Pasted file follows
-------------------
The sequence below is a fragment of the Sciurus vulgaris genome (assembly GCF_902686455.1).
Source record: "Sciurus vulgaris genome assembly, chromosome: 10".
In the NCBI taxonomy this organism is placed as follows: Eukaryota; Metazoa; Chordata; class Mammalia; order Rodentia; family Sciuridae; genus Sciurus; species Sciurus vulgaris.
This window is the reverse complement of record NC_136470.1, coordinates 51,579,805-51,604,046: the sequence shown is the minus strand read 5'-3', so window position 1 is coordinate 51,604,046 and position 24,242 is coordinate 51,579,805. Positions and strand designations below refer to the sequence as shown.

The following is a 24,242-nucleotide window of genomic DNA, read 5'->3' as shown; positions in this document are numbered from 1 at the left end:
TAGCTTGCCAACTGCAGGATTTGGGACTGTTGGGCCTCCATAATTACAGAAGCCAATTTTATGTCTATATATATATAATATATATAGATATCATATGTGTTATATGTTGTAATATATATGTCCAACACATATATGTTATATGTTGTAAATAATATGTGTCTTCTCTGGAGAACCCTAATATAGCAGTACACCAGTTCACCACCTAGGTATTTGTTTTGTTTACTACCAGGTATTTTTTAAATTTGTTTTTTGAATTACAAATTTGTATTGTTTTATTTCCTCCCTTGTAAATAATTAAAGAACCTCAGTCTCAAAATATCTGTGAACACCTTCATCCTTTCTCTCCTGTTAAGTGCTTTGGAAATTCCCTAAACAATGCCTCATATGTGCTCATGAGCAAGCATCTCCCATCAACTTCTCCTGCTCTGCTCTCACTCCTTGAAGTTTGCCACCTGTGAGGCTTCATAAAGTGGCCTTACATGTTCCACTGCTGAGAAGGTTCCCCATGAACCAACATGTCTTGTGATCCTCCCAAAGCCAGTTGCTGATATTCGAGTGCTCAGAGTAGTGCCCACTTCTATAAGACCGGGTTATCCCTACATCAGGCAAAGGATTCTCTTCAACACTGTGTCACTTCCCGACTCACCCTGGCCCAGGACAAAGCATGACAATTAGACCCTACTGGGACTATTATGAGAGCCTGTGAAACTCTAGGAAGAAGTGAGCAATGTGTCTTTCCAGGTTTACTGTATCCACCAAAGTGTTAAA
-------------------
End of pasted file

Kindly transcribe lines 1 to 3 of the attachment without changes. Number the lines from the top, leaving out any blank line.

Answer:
The sequence below is a fragment of the Sciurus vulgaris genome (assembly GCF_902686455.1).
Source record: "Sciurus vulgaris genome assembly, chromosome: 10".
In the NCBI taxonomy this organism is placed as follows: Eukaryota; Metazoa; Chordata; class Mammalia; order Rodentia; family Sciuridae; genus Sciurus; species Sciurus vulgaris.